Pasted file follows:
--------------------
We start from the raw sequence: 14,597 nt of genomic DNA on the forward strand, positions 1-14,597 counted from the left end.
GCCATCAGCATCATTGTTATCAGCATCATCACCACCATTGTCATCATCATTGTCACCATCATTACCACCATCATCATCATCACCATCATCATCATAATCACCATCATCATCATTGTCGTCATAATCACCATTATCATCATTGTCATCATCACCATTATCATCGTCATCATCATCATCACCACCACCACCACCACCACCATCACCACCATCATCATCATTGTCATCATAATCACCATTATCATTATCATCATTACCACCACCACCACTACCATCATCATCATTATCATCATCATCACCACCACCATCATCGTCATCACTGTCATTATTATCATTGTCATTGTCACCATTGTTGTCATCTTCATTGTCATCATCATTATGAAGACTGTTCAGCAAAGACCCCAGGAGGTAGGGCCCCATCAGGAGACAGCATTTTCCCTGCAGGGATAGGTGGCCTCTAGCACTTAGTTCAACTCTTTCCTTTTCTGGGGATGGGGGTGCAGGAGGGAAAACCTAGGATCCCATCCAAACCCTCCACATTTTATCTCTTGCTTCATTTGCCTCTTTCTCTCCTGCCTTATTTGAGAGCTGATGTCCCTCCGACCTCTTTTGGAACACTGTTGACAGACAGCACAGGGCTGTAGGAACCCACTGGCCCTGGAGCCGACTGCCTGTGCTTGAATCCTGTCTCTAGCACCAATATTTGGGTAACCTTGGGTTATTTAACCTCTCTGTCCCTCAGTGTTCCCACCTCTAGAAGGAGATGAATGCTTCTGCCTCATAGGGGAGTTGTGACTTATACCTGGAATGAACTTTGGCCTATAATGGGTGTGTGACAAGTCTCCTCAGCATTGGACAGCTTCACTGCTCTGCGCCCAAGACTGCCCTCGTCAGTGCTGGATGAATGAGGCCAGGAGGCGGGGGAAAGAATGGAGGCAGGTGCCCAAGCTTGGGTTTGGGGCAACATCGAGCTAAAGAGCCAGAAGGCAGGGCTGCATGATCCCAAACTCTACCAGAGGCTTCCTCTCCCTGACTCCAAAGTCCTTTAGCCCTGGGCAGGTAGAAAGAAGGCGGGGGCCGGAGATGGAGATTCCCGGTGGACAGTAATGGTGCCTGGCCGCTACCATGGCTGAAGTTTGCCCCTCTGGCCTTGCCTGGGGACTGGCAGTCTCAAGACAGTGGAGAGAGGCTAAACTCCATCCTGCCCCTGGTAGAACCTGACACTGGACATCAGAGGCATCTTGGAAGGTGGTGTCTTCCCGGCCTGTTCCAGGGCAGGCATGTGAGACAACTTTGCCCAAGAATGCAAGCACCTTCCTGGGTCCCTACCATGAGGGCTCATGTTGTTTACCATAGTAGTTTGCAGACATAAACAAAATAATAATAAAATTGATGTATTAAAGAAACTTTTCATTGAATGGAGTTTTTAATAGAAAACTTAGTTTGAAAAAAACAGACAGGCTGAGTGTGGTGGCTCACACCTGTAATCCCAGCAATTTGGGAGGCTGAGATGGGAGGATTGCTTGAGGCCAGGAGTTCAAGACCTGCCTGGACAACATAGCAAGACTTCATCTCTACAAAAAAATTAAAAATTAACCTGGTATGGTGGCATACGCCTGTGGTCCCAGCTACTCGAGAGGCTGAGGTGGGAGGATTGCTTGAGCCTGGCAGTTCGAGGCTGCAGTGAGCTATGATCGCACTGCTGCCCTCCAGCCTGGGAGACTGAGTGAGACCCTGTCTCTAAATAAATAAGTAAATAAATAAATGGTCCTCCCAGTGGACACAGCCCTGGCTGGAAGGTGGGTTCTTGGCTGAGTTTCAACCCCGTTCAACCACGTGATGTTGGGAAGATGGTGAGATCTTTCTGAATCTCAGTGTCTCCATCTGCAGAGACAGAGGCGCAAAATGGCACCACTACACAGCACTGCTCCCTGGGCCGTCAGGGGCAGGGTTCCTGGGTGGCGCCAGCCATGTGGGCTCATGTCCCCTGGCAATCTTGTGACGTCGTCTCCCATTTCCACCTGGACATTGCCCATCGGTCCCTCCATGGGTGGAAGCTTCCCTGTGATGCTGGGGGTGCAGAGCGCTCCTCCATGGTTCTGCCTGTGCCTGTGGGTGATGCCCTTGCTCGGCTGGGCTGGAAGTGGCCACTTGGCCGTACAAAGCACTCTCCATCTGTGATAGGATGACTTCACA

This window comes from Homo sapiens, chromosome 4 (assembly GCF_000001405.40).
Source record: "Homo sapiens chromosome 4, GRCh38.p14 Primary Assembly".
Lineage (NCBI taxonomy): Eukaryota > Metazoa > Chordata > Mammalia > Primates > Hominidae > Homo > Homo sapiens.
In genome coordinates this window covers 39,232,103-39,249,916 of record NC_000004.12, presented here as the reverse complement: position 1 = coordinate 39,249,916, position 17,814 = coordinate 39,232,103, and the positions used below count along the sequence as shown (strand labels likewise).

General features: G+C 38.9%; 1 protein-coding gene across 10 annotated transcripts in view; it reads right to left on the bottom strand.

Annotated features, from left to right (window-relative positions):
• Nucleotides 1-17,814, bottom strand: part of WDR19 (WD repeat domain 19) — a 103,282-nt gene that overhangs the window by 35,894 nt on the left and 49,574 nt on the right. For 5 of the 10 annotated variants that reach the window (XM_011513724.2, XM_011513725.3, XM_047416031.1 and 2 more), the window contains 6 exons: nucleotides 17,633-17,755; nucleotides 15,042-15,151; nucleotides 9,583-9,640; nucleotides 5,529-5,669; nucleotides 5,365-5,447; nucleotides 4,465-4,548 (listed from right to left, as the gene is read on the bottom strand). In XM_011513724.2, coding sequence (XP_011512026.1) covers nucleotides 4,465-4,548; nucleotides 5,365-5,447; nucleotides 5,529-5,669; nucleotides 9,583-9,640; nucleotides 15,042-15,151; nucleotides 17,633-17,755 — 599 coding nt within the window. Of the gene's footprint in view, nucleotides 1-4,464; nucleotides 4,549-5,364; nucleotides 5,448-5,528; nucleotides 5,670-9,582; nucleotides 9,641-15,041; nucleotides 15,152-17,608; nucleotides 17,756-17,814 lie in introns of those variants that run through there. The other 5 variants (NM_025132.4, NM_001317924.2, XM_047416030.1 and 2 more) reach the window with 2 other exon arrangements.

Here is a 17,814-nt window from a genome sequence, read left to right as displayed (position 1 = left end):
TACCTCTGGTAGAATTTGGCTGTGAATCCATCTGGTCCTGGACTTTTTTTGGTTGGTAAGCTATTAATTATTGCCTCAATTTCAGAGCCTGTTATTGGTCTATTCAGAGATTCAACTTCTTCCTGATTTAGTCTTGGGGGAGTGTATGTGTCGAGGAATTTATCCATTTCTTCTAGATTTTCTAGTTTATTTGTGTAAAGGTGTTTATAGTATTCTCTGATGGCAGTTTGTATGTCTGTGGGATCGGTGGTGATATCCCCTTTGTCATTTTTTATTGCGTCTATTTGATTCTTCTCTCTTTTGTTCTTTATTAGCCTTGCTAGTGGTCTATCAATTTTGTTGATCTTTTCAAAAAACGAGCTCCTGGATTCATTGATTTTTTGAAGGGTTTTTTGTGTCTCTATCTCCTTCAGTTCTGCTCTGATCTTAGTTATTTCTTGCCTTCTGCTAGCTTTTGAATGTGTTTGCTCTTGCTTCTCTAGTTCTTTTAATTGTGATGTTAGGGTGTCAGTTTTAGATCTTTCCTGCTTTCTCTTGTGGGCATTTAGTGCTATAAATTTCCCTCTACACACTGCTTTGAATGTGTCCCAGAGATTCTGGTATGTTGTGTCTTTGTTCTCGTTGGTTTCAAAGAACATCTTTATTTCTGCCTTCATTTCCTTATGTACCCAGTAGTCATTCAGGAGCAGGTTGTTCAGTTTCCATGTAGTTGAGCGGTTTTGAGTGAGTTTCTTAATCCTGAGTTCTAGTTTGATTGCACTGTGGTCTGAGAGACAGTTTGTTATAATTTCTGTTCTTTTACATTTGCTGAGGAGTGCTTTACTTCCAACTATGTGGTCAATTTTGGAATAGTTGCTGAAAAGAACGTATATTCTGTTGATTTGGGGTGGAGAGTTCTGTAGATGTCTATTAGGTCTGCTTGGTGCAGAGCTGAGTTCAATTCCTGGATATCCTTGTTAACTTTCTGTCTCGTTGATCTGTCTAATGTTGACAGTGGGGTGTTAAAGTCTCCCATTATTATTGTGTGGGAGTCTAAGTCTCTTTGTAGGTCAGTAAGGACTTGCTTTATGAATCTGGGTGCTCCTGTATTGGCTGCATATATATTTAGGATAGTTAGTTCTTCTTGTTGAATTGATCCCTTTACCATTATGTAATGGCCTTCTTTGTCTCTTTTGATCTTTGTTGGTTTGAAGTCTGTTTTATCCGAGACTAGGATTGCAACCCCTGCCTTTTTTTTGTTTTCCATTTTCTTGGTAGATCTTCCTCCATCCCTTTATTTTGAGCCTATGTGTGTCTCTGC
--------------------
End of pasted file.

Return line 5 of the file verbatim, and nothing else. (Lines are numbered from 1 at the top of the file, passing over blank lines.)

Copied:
Lineage (NCBI taxonomy): Eukaryota > Metazoa > Chordata > Mammalia > Primates > Hominidae > Homo > Homo sapiens.